London Ukrainian school grows fourfold as refugees seek refuge in capital
London’s largest Ukrainian school has almost quadrupled in size since the war began, expanding into five new premises as refugee families continue to find refuge in the capital.
St Mary’s Ukrainian school in Holland Park now has 800 pupils, compared to around 220 a year ago, and the number of staff has increased by 350 per cent.
And numbers are still growing, with around ten newly arrived refugee children turning up to the Saturday school every week seeking the normality of school life after their education was ripped apart by the war.
Nearby schools and nurseries have offered up their premises for free to enable the school to expand, while pupils from some of London’s most prestigious private schools are working there as volunteer English teachers.
Headteacher Inna Hryhorovych said there are plans to open three more satellite schools in Richmond, Kingston and Kent to cope with the demand.
She said: “If we don’t look after the wellbeing and education of these Ukrainian children, that’s us losing the war in ten or twenty years time. Because they are the ones to return and rebuild Ukraine. They are the future of Ukraine. Ukraine needs these children.
“That is why the soldiers are on the frontline, protecting the country for these children and for their wellbeing.”
She added: “Ukraine has always been proud of how intelligent the nation is. The intelligent nation builds the future. We cannot let Putin take this away from us.”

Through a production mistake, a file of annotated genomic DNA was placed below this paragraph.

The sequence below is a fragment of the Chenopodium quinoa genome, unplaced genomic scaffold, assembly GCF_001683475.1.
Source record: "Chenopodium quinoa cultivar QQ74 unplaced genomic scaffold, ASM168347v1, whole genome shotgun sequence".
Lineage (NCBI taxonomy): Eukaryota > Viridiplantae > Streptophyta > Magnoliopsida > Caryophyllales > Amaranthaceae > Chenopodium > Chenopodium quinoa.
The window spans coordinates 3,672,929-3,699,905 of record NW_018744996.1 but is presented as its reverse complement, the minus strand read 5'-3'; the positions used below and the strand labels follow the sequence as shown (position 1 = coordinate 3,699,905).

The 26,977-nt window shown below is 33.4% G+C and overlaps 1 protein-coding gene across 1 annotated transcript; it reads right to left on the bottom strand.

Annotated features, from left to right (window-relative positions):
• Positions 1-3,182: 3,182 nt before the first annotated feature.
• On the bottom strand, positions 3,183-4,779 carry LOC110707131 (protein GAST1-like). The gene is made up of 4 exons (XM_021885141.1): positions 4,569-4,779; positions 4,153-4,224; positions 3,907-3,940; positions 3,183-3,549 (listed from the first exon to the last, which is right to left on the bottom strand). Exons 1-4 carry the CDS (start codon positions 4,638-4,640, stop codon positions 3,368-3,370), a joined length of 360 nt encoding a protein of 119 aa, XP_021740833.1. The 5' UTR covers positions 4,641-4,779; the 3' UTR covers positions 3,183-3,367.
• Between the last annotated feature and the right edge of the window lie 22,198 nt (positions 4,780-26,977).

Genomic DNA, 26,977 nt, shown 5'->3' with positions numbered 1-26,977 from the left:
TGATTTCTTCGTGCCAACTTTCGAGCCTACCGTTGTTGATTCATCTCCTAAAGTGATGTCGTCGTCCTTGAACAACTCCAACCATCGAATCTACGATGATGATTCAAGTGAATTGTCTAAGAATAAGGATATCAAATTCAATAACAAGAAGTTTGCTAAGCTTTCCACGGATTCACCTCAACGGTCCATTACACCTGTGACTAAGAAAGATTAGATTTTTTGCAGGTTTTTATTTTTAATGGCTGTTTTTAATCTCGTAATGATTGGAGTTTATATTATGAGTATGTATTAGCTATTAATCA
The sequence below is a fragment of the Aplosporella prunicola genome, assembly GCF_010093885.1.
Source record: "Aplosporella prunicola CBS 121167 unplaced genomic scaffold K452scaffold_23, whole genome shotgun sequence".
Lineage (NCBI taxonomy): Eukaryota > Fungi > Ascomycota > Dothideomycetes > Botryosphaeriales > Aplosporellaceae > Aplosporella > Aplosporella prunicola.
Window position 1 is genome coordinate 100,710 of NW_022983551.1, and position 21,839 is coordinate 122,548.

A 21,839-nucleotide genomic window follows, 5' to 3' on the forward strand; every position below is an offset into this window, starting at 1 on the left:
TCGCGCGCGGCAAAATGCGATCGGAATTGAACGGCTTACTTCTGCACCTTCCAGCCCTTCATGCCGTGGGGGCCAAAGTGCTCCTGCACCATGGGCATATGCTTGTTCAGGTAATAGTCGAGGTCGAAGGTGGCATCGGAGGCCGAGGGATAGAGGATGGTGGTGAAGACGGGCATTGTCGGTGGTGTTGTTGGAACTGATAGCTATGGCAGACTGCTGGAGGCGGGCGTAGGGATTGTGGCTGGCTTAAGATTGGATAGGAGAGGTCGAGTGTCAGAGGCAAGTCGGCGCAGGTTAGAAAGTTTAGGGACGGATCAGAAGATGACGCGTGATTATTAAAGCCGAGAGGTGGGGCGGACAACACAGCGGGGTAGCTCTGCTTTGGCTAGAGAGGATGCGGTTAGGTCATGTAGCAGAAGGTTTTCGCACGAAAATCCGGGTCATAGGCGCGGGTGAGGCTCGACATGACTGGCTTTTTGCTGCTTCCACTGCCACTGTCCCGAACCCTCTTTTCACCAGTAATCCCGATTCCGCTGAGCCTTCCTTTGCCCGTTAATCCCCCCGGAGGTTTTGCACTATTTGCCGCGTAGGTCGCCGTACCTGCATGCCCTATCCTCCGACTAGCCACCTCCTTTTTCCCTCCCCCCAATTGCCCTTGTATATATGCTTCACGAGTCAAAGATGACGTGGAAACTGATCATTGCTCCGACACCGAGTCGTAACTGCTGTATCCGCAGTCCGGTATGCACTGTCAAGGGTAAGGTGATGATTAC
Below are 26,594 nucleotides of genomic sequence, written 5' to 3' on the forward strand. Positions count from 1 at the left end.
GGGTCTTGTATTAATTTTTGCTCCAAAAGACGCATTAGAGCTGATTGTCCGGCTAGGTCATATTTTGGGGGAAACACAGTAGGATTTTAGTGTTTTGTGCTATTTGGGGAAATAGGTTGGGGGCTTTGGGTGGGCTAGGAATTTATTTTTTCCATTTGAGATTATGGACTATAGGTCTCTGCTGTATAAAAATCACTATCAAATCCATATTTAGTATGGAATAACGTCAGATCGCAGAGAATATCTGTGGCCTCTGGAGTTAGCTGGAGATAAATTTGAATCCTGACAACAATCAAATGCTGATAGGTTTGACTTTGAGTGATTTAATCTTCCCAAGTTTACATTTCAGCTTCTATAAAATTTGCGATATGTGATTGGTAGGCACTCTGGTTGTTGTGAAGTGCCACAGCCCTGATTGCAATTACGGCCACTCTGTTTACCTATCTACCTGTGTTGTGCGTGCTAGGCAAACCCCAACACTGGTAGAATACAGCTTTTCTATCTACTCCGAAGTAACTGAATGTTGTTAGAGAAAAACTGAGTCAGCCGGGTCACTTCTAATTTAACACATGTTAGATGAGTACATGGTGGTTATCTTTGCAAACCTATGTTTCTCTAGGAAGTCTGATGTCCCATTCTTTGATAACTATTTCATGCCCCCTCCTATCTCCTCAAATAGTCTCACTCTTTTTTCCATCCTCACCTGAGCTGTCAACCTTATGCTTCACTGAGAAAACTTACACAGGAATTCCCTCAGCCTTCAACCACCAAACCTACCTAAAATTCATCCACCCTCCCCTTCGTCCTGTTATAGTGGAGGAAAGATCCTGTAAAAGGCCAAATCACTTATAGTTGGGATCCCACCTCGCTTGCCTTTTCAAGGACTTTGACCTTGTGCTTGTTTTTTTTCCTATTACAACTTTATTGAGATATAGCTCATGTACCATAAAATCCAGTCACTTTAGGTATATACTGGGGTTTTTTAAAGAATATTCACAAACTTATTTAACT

She said education will also help Ukrainian children recover from the trauma that they have been through, adding: “Trauma has shaken their whole world and we have a duty to help them with that.”
Pupils who attend every Saturday follow the Ukrainian curriculum in the morning, then have two hours of English lessons followed by enrichment subjects including choir, martial arts and financial literacy.
Mrs Hryhorovych said that although most of the Ukrainian children are now in mainstream English schools during the week, families want them to also continue with their Ukrainian curriculum. She said: “There is a lot of worry among parents that when they go back to Ukraine their children will be behind. It is interesting how psychologically the parents are still expecting they will be home literally tomorrow.”
Kateryna Sokol enrolled two of her sons at St Mary’s when they first arrived in London from Ukraine last Spring. Since then she has herself become a teacher at the school.
She lives with friends in Wimbledon and her sons aged 13 and 7 are settled into Rutlish School and St Matthew’s in Merton where they are happy. She told the Standard: “The boys enjoy going to school. They are lucky to have such amazing teachers at their schools.”
Mrs Sokol originally had to leave behind her husband, a food factory worker, when she fled Kostiantynivka, in the eastern Donbas region, but he has now come to London. Her oldest son stayed in Slovakia where he remains safe.
Mrs Sokol said the friends she has been staying with have “become our family” but added: “It is difficult. Lots of my relatives and friends are still in Ukraine. Every morning starts with checking the news and texting them.”
Tetiana Bohatynska, a 26-year-old teacher who featured in the Evening Standard when she arrived in London in March, has now returned to Ukraine to continue teaching.
She had travelled to London with her sons Oleh, 8, and Danylo, 5, leaving her husband Andrii behind in Ternopil in western Ukraine.
But her mother Olha Zuky told the Standard: “My daughter and grandchildren returned to Ukraine. She is a teacher and all Ukrainian children need education. Our children are our future, the future of Ukraine. Therefore I am very proud of my daughter’s choice. She is a true patriot of her country.”
Mrs Zuyk, who lives in London, said classrooms have been set up in the basement of her daughter’s school for when the air raid siren sounds. She added: “When it is calm, everyone studies as usual in classes. Life goes on. And we all hope that this horror will end soon.”